My First Border Route Trail Experience
In knowing that I am a paddler at heart, the idea of solo hiking was always an afterthought. After three years of working at Clearwater Lodge in the summer, I had never been on a solo hiking adventure. That in itself speaks to the almost endless amount of outdoor activities one can engage in while working on The Gunflint Trail. With the one day off I had last week I figured now was my chance. The Caribou Rock Trail-Border Route Trail loop back to Clearwater Lake has always been in the back of my mind. Not being entirely certain of my hiking skills and speed I figured I would give myself ample time for completion of the loop, and set the alarm for 5:30. It has been a while since I have awoken before the alarm in anticipation for the day’s events.
Apparently the thought of hiking a new trail, alone, was enough, as I flicked the alarm off at 5:20. After preparing my day pack I was off, arriving at the empty trail head parking lot 15 minutes later. Upon filling out the permit and lathering up with some bug juice, I was on the trail. It climbs in elevation immediately, and after 5 minutes reached one of the first lookouts and was rewarded with a glorious tail end of the sunrise over West Bearskin Lake. From there the trail meanders up and over hills until it crosses the portage from Duncan to West Bearskin.
Hiking the Border Route Trail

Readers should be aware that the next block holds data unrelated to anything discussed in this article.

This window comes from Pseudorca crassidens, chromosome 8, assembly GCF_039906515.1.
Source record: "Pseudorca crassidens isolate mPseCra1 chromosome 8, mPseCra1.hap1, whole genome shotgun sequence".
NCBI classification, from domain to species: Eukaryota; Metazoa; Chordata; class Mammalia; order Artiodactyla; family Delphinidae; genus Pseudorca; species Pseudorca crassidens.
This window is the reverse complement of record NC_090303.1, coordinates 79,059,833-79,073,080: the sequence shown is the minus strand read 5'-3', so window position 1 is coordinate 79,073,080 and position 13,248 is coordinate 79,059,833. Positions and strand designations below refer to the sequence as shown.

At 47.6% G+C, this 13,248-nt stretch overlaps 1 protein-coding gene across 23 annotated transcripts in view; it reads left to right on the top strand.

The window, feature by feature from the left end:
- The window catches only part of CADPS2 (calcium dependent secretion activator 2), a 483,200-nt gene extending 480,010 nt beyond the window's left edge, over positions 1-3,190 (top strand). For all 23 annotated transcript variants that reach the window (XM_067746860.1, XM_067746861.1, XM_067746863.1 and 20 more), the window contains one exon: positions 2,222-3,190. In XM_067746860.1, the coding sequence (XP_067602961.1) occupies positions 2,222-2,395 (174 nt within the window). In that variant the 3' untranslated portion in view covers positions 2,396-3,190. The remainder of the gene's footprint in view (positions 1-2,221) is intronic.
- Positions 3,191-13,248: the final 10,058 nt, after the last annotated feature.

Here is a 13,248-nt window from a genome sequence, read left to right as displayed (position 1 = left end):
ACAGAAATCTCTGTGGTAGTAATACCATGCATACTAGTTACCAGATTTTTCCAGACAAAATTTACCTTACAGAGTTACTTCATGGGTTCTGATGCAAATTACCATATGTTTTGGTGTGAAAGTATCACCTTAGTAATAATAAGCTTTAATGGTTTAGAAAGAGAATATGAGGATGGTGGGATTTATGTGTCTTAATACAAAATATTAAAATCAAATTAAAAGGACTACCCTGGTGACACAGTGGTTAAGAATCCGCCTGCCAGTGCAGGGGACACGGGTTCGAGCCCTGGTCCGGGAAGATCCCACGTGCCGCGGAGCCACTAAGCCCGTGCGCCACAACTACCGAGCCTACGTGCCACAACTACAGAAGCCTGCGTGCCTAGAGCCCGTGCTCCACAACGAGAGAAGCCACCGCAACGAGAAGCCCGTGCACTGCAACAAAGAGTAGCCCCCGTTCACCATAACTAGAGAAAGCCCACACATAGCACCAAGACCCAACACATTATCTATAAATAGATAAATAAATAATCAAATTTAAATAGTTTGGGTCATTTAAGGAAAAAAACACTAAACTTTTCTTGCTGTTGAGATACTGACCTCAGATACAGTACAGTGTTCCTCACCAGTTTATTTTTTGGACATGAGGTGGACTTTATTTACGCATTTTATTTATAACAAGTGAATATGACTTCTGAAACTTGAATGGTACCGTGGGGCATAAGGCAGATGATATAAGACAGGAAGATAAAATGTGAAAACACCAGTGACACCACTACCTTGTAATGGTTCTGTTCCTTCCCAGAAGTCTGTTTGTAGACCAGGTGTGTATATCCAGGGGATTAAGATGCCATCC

The border route trail narrows quite a bit from there and quickly climbs to an even higher elevation with a magnificent view of Duncan Lake. I knew at that point Rose Falls was only a couple miles away and was looking forward to some reprieve from the bugs on a high windy ridge. Stopping in the woods was out of the question, considering the mosquitoes would have picked my bones clean in minutes. Nobody wants to run in to a walking skeleton on the trail. Finally I made it to Rose Falls after only losing the microscopic trail a couple of times. As I made my way up to the highest lookout yet the sun was just coming over the tall ridge behind me, slowly lighting up Rose Lake and Canada as far as the eye could see, turning the forest that jungle green which only occurs in perfect light. Two sunrises in one morning, I don’t think I could have timed it better if I tried. Who needs coffee on a morning like this, I thought. After pictures and some good old deep thinking, I pressed on. The trail headed east from there and deep into the woods away from Rose Lake. As expected I ran into some blow down area on the way to “Long Portage” between Rose and Daniels Lake. The fairly new growth was just as tall as I was and very over grown, which made navigating the foot wide trail very difficult. Making things worse, the trail has not been completely cleared of downed trees in years; it was downright treacherous at times. Halfway to the “Long Portage” I headed back North towards Rose again and started descending into older growth forest. The forest seemed to get older with every footstep toward the lake, until I was in a grove of giant old growth pines and the trail was now a couple feet wide. It is easy to get spooked while solo hiking on a lightly traveled trail when the forest seems to engulf you on all sides, so I welcomed the change of scenery to a more wide open area. Now at least I will see that Bobcat stalking me, I thought. Solo hiking gives you a great opportunity to get lost in thought. The old grove of trees got my mind off of that bobcat and on to the age of some of the old giants. They were living well before I was and will still be well after I am gone. It was a very humbling moment to say the least.